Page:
Lame Interviewers and Techniques

I have just come back from an interview for a job that I really wanted.  I found the person asking the technical questions to be vague; “an application is having issues, how would you go about troubleshooting the problem”.  Hello?  Is it web based?  Is it reliant on a database or storage?  For fucks sake, give a candidate more to work on than that.  If possible, give them a real world example that you have come across yourself.  I wonder how much real world experience people like this have themselves if the best question they can ask is as vague as this.  I was asked four similar questions like this and felt that I was let down by the interviewer rather than by myself.  The only technical question I was asked, was about the configuration of Apache and Tomcat.  Now, I have done lots of Tomcat and Apache, but it has been well over 6 months since I actually had to configure anything, so asking me what the Apache configuration file should look like is stretching my memory at the very least.  Given that most System Administrators support any number of applications, expecting someone to have detailed configuration knowledge of something they haven’t been working on the day before is expecting a lot – especially in an interview environment.  I have given technical interviews and know that you don’t expect exact answers, and if you want to get the most from the person you are interviewing, you give them specific problems for them to work through and not just some vague randomness.  If they can’t answer one question, move onto something else, maybe ask what they have been working on more recently and quiz them on that or ask them if they any projects they have worked on outside of the office, etc.  By adapting your interview to the person being interviewed, rather than having a rigid (read lame) structure, you are likely to find a more skilled candidate.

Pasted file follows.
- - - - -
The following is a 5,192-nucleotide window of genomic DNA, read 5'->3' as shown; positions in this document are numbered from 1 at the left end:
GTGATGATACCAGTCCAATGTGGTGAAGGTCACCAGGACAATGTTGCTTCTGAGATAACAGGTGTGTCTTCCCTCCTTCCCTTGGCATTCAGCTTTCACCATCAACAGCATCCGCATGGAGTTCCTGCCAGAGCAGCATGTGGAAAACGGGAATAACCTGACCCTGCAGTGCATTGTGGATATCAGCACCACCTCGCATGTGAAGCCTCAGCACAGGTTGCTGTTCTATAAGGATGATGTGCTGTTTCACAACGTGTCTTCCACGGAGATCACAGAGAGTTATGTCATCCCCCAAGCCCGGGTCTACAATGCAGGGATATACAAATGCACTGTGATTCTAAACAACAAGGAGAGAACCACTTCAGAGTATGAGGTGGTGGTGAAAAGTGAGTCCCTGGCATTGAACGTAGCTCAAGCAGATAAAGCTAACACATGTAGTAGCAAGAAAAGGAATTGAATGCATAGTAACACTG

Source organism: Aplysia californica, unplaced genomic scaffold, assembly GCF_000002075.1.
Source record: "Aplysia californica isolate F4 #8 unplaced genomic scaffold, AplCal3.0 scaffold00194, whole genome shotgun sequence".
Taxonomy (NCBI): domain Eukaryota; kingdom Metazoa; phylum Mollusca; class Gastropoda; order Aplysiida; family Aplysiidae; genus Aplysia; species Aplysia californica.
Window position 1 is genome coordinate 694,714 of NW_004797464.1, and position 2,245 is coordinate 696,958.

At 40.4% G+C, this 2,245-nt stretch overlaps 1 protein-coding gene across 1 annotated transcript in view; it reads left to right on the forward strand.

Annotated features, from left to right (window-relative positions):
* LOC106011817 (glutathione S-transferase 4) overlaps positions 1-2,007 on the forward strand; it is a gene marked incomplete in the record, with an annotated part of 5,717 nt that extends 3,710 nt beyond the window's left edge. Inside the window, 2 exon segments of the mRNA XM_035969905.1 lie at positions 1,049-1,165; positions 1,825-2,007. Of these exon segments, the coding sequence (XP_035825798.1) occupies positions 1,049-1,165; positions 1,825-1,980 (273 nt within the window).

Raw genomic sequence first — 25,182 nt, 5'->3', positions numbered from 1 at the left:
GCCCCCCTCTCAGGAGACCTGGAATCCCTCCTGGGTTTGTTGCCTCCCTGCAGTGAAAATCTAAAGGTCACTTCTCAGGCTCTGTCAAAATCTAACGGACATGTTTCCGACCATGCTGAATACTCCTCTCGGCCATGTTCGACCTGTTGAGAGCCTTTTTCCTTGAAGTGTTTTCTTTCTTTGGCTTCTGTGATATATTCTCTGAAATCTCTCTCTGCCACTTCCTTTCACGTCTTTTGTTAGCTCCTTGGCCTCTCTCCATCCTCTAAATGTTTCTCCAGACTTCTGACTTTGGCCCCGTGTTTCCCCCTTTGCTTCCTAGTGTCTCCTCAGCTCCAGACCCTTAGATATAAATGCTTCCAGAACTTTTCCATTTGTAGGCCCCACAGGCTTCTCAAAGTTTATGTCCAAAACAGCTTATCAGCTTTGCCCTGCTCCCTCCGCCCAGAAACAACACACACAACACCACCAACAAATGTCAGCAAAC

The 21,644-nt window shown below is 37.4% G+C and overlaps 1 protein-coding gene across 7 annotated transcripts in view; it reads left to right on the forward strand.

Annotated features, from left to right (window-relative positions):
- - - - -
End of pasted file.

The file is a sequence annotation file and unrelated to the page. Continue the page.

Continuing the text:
Now, if I could only get that retard to read this.

About the best analogy I could come up with, would be asking a cook what are the specific ingredients for a sponge cake they haven’t made in 6 months when all they have been making recently, is main course.  Both involve cooking; either they can cook or they can’t, so asking them details about the the more recent items will let you know whether they are up to making a sponge cake (after all, configuring Apache+Tomcat is not difficult is it?).

Review of Schuberth SRC for the C3

Having owned a black C3 helmet for almost 2 years, I recently bought a new Schuberth C3 helmet in Fluo Yellow for my daily commute.  I was offered a good deal on buying the helmet with the Schuberth SRC system that I couldn’t refuse.  I would like to point out to Schuberth, that paying the full RRP, of £280, for this system is way too expensive, and will deter a lot of people making this purchase.  Knock a £100 off the asking price and I am sure most C3 owners would save their pennies and buy one of these.  I would even go as far to say, that some people might actually go out and buy the C3 helmet just to have the easy integration of wireless communication, bluetooth and radio.

I absolutely love the way the SRC system integrates into the helmet.  Yes, it adds a bit of weight, but it is barely noticeable, and the convenience far out ways the minimal weight increase.  The only real issue I have had with the installation is that the flip lid requires a bit more effort to close than it does without the SRC system installed.  Maybe this will get easier with use.

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Although I have not been able to test the rider communication, I have been able to test the bluetooth integration with my mobile phone and TomTom GPS unit, as well as the radio.

I have to say, the radio reception has been really poor.  I live in Berkshire and ride to London most days.  Outside of London I have hardly been able to receive a signal of any quality.  The radio constantly crackles and the signal fades in and out – so much so, that I have elected to void the warranty and take the system apart to see if there was anything I could do to improve the reception myself (video after the break).  I have soldered a wire onto the thick metal strip that runs around the back of the helmet and will let you know how I get on.  I would be interested to know if I had a faulty unit or whether or the SRC systems are this bad.

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